Monday, June 25, 2018

Hey Walker Voters, add Rural School Closings to the list of Bad Roads and Slow Broadband Access.

My current job takes me to small rural Wisconsin towns all the time. It's not hard to see how local schools are holding these communities together. But as I've blogged before, there doesn't seem to be political interest in keeping rural Wisconsin alive and well. From June 3, 2014:
Scott Walker and the Republican majority know that their privatization agenda to spread charter and voucher schools statewide is the death knell for rural public schools. The math makes that easy to predict.

Seeing these school close up is economically shortsighted, since rural communities fall apart and scatter to the wind once there's nothing there to hold them together. I still get a sinking feeling every time a pass the abandoned elementary school in Navarino Wisconsin. It closed in 2009. A nice school with a great playground and incredible baseball field. The building is now filled with junk and the playground and field is just a sad reminder of how families used to get together with their kids during and after school.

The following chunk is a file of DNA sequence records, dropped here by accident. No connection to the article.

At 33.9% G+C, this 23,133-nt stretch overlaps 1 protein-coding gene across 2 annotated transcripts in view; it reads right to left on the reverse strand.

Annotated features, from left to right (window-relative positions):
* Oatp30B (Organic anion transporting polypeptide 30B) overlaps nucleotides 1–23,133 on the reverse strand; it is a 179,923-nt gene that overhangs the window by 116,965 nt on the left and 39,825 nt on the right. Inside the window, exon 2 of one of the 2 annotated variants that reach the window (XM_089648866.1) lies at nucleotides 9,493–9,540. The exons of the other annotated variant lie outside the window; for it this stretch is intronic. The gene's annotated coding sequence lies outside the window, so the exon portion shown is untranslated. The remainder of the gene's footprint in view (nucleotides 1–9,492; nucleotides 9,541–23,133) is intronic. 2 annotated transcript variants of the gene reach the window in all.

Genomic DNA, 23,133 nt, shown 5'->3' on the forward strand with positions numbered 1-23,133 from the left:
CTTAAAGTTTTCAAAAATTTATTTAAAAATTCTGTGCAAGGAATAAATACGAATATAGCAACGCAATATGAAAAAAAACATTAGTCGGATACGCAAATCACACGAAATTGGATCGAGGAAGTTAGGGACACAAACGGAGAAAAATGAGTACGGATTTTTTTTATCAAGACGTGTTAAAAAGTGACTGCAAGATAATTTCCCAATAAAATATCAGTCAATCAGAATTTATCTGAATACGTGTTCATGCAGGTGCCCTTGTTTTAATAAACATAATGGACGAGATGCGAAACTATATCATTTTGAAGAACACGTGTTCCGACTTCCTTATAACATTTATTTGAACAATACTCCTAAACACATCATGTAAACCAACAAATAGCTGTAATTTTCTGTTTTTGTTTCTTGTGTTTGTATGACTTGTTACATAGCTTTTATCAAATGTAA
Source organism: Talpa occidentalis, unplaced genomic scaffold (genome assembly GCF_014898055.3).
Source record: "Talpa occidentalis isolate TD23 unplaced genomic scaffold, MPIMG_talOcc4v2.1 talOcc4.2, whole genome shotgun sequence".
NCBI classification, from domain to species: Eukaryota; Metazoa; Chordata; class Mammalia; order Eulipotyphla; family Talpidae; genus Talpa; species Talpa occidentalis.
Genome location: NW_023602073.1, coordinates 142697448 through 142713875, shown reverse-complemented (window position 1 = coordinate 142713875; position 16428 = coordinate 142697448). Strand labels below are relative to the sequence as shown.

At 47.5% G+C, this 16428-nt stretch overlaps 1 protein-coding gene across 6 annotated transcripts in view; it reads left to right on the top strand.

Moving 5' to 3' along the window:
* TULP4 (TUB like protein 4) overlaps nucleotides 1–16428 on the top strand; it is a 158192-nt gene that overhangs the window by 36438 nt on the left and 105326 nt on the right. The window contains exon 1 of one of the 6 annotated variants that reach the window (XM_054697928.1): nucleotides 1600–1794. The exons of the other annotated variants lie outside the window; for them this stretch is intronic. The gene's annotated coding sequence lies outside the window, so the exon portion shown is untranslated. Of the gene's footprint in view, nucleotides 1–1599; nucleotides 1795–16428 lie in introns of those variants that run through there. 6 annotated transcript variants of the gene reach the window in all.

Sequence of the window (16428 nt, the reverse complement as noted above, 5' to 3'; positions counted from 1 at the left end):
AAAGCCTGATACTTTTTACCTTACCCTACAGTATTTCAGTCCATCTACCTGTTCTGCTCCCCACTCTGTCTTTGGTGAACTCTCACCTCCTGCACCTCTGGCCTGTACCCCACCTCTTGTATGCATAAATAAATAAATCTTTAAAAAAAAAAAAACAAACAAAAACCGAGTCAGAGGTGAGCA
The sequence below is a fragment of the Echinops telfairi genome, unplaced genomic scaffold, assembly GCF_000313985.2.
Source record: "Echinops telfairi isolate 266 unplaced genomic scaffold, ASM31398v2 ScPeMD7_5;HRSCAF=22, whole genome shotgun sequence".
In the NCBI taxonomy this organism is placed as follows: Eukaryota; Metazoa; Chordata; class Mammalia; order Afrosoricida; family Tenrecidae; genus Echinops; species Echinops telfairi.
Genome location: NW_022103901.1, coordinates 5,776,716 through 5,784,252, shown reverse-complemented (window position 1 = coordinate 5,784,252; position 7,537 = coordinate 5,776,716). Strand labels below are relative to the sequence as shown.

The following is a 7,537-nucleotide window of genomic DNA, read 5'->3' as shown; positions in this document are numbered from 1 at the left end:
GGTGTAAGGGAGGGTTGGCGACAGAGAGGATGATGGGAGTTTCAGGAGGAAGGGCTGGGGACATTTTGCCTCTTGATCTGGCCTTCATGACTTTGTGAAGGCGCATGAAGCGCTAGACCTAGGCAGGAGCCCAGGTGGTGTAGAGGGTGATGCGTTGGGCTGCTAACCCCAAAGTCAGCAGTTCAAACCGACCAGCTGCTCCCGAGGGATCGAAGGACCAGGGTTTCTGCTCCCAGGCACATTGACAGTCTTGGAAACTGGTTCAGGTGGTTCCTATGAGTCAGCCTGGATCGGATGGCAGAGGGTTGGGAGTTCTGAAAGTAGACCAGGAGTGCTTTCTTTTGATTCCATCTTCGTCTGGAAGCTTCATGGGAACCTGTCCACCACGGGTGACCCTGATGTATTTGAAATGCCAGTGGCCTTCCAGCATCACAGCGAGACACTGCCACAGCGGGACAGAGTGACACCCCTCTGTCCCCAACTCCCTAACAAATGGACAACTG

And now the recent story about the Arena elementary school closing hit home for me as well, having helped a couple when I was in real estate buy a home a few houses down from the school. WPR Radio interviewed the reporter who wrote the NY Times article about that closing. The question I keep asking myself, why haven't we as a state done enough to preserve that way of life? (audio):
It’s a situation that’s playing out all across rural America. In the wake of the Great Recession, small towns are finding themselves with fewer economic opportunities and aging populations. That’s having an impact on rural schools - often the lifeblood of the communities they serve. But what happens when those schools close? A reporter tells the story of Arena, Wisconsin,


Not to be partisan, but again, Democrats have been on this issue for a long time. Yet when Democrats speak out they're often portrayed as partisan angry attacks against Scott Walker, ignoring the merits of their argument. Back in 2014, this was a recent opinion by Democratic Rep. Fred Clark showing us how we got to this point. Decide for yourself if Clark is just angry about losing elections or making an obvious point: